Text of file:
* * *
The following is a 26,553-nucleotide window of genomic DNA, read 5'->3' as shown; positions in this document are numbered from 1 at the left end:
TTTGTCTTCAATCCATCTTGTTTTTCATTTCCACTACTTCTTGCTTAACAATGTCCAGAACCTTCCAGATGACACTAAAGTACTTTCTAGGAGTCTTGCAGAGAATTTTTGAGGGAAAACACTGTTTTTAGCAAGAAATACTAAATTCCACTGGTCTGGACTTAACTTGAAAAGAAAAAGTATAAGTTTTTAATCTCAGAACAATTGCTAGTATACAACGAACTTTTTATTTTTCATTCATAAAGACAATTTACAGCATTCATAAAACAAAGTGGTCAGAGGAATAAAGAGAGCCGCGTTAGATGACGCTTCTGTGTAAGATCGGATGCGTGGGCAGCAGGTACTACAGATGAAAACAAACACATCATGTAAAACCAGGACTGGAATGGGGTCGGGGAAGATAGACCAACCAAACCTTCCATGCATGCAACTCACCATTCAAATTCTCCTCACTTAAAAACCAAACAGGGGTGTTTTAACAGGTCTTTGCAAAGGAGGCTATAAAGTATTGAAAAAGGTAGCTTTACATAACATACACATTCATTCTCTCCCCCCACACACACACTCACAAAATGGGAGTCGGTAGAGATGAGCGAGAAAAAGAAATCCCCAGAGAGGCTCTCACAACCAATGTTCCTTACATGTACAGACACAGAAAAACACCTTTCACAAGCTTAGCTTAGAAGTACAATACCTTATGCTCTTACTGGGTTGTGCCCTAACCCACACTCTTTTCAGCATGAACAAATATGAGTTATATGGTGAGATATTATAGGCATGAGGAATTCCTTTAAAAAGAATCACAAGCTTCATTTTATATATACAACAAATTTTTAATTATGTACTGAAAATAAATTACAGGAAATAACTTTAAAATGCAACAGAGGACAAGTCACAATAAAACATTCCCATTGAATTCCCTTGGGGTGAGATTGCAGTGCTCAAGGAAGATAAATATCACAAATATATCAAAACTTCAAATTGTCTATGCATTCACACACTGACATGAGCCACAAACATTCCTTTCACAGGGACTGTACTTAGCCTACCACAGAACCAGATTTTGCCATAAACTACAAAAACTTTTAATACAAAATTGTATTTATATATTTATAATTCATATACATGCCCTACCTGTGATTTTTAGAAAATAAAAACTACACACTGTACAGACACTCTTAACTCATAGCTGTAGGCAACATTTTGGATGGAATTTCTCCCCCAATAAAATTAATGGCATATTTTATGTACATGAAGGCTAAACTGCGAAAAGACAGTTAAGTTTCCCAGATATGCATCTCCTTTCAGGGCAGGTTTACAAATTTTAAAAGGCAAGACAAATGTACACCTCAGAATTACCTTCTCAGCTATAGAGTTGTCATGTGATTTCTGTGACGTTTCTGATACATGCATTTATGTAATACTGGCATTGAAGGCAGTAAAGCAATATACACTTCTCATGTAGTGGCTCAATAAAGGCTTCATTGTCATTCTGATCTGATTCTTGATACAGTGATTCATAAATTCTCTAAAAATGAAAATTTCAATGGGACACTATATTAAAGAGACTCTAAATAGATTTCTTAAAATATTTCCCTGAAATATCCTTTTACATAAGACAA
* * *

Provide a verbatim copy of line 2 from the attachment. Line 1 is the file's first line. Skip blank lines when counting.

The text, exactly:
TTTGTCTTCAATCCATCTTGTTTTTCATTTCCACTACTTCTTGCTTAACAATGTCCAGAACCTTCCAGATGACACTAAAGTACTTTCTAGGAGTCTTGCAGAGAATTTTTGAGGGAAAACACTGTTTTTAGCAAGAAATACTAAATTCCACTGGTCTGGACTTAACTTGAAAAGAAAAAGTATAAGTTTTTAATCTCAGAACAATTGCTAGTATACAACGAACTTTTTATTTTTCATTCATAAAGACAATTTACAGCATTCATAAAACAAAGTGGTCAGAGGAATAAAGAGAGCCGCGTTAGATGACGCTTCTGTGTAAGATCGGATGCGTGGGCAGCAGGTACTACAGATGAAAACAAACACATCATGTAAAACCAGGACTGGAATGGGGTCGGGGAAGATAGACCAACCAAACCTTCCATGCATGCAACTCACCATTCAAATTCTCCTCACTTAAAAACCAAACAGGGGTGTTTTAACAGGTCTTTGCAAAGGAGGCTATAAAGTATTGAAAAAGGTAGCTTTACATAACATACACATTCATTCTCTCCCCCCACACACACACTCACAAAATGGGAGTCGGTAGAGATGAGCGAGAAAAAGAAATCCCCAGAGAGGCTCTCACAACCAATGTTCCTTACATGTACAGACACAGAAAAACACCTTTCACAAGCTTAGCTTAGAAGTACAATACCTTATGCTCTTACTGGGTTGTGCCCTAACCCACACTCTTTTCAGCATGAACAAATATGAGTTATATGGTGAGATATTATAGGCATGAGGAATTCCTTTAAAAAGAATCACAAGCTTCATTTTATATATACAACAAATTTTTAATTATGTACTGAAAATAAATTACAGGAAATAACTTTAAAATGCAACAGAGGACAAGTCACAATAAAACATTCCCATTGAATTCCCTTGGGGTGAGATTGCAGTGCTCAAGGAAGATAAATATCACAAATATATCAAAACTTCAAATTGTCTATGCATTCACACACTGACATGAGCCACAAACATTCCTTTCACAGGGACTGTACTTAGCCTACCACAGAACCAGATTTTGCCATAAACTACAAAAACTTTTAATACAAAATTGTATTTATATATTTATAATTCATATACATGCCCTACCTGTGATTTTTAGAAAATAAAAACTACACACTGTACAGACACTCTTAACTCATAGCTGTAGGCAACATTTTGGATGGAATTTCTCCCCCAATAAAATTAATGGCATATTTTATGTACATGAAGGCTAAACTGCGAAAAGACAGTTAAGTTTCCCAGATATGCATCTCCTTTCAGGGCAGGTTTACAAATTTTAAAAGGCAAGACAAATGTACACCTCAGAATTACCTTCTCAGCTATAGAGTTGTCATGTGATTTCTGTGACGTTTCTGATACATGCATTTATGTAATACTGGCATTGAAGGCAGTAAAGCAATATACACTTCTCATGTAGTGGCTCAATAAAGGCTTCATTGTCATTCTGATCTGATTCTTGATACAGTGATTCATAAATTCTCTAAAAATGAAAATTTCAATGGGACACTATATTAAAGAGACTCTAAATAGATTTCTTAAAATATTTCCCTGAAATATCCTTTTACATAAGACAA